“Estrogen Sea”

“Veterinary” estrogens may be incurred through vocational exposure in laboratories and feedlots or through dangerously high dietary consumption of estrogen-fed meat and poultry. But further, most commercial estrogen products are not biodegradable by the stomach acids, and therefore residues are normally excreted in urine. Some eminent European scientists have posited in the Lancet that excreted estrogens in the food chain and water (supplied in the United States not only by women on prescription drugs, but by livestock as well) may have us “swimming in a sea of estrogens.” This, the theory goes, would account for the lockstep rise in certain male cancers, and infertility in some aquatic creatures, along with the rise in female cancers.

In fact, the carcinogenicity of synthetic estrogens in laboratory animals that have similar patterns to humans was established in historic experiments performed by Michael B. Shimkin and Hugh C. Grady, and published in the Journal of the National Cancer Institute in 1940. In December 1947, less than a decade after estrogen products for treating menopause first came on the market, the Journal Of Obstetrics and Gynecology published Dr. Saul Gusberg’s report on 29 cases of cancers and pre-cancers of the uterus associated with such therapy. By 1971, as mentioned, Dr. Arthur Herbst confirmed the tragic outcome of DES estrogens in pregnancy. In 1975 the FDA commissioner sent emergency notification to all U.S. physicians that four separate studies had confirmed a four- to eightfold increase in uterine cancer in long-term users of estrogens for menopause.

By the 1990s it was demonstrated that adding progestin to the estrogen regimen gives considerable protection against uterine cancer, but, at the same time, raises the patient’s risk of breast cancer to three times greater than taking estrogens alone. The longer a woman stays on hormones, the more her chances of uterine and breast cancer keep rising. If you have a uterus and take estrogens without progestins, you invite cancer of the uterine lining. If you add progestins to the estrogen you avoid the cancer “down there,” but substantially increase your chances of getting it “up front” in your breast.

“Keep Heron Premarin”

The major hormone-product manufacturers, including Ortho (Johnson and Johnson) and Wyeth Ayerst, are vigilant in censoring journalists and physicians who criticize or question their products. Hormone drugs are extraordinary sources of income simply because (unlike drugs for the sick) so many healthy women stay on them indefinitely. (For example, 12 million menopausal and postmenopausal U.S. women take estrogen alone, while 8.6 million take it in combination with progestin. Perhaps another 10 million to 14 million take the birth-control pill.) Ortho is the world’s largest manufacturer of oral contraceptives; while Wyeth-Ayerst’s Premarin (which stands for PREgnant MARes urINe) is the only prescription drug to remain in the top 50 bestsellers for more than half a century, and remained number one in 1999.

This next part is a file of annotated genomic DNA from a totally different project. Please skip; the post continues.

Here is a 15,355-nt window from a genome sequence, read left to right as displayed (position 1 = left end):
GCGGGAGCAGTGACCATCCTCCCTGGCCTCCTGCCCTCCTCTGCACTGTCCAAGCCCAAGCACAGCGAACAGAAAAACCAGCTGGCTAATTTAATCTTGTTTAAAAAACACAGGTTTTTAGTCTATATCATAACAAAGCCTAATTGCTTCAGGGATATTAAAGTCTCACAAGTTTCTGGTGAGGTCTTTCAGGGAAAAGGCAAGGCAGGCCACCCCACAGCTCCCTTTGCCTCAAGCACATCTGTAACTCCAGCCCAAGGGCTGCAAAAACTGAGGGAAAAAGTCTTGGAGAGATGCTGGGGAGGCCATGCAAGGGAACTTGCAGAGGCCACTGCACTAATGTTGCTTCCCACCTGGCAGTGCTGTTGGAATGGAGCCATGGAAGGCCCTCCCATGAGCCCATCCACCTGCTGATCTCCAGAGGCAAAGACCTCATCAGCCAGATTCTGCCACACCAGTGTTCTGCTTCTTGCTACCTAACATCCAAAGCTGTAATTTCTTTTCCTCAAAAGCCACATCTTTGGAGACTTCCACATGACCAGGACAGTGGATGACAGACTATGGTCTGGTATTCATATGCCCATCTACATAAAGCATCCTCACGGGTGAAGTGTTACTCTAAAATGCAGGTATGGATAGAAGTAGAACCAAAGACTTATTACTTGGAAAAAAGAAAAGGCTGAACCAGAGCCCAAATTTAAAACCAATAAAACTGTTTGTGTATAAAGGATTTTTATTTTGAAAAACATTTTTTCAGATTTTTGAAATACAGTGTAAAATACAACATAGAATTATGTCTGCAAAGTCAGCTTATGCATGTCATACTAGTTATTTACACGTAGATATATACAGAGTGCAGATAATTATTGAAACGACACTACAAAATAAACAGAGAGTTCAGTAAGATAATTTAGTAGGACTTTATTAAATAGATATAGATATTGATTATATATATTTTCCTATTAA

I am used to having Ortho and Wyeth Ayerst withdraw their ads from magazines to which I contribute, and their funds from medical conferences that include me on their programs. Indeed, when asked to speak at an event that may have industry sponsorship, I often warn the inviters thatthey may have to cancel me. Industry blacklists have become commonplace, extending to physicians and scientists, as well as journalists, who are deemed “unfriendly.” But what I never expected was that Wyeth Ayerst would succeed in blackballing me at my own journalism school, Columbia University, where I was a Sloan Rockefeller Advanced Science Writing Fellow in 1967-68, the year that I began The Doctors’ Case Against the Pill, the very book that first brought the hormone industry’s wrath down upon me.

By the 1990s Kenneth Goldstein, then teaching the science writing courses, was accepting funds from Wyeth Ayerst for student junkets, sending them to cover pro-estrogen conferences, which they were expected to write up for a Wyeth-Ayerst puff publication on menopause. One student became disturbed about the assignment and contacted me for advice. From the moment I confronted Goldstein, I was repeatedly excluded from speaking at any and all journalism-school panels or forums on medical or population issues. Kenneth Goldstein retired recently, and I am waiting to see whether or not I am to be resuscitated.

A period of public comment follows additions to our federal lists of carcinogens. Manufacturers of hormone products, as well as some doctors who heavily prescribe them will, if true to form, object to this classification and try to have it modified. I hope that Project Censored readers who value full disclosure and informed consent will write to the NIH in support of the Toxicology Advisory Committee’s long- overdue move. Comments on estrogens (supporting or opposing) can be sent to: National Institute of Environmental Health Sciences/National Toxicology Program (NIEHS/NTP), Dr. C.W. Jameson, EC-14, P.O. Box 12233, Research Triangle Park, N.C. 27709. Copies may be sent to Barbara Seaman, c/o Project Censored, Seven Stories Press, 140 Watts Street, New York, NY 10013. The exact language of the recommendation can be viewed in The Federal Register.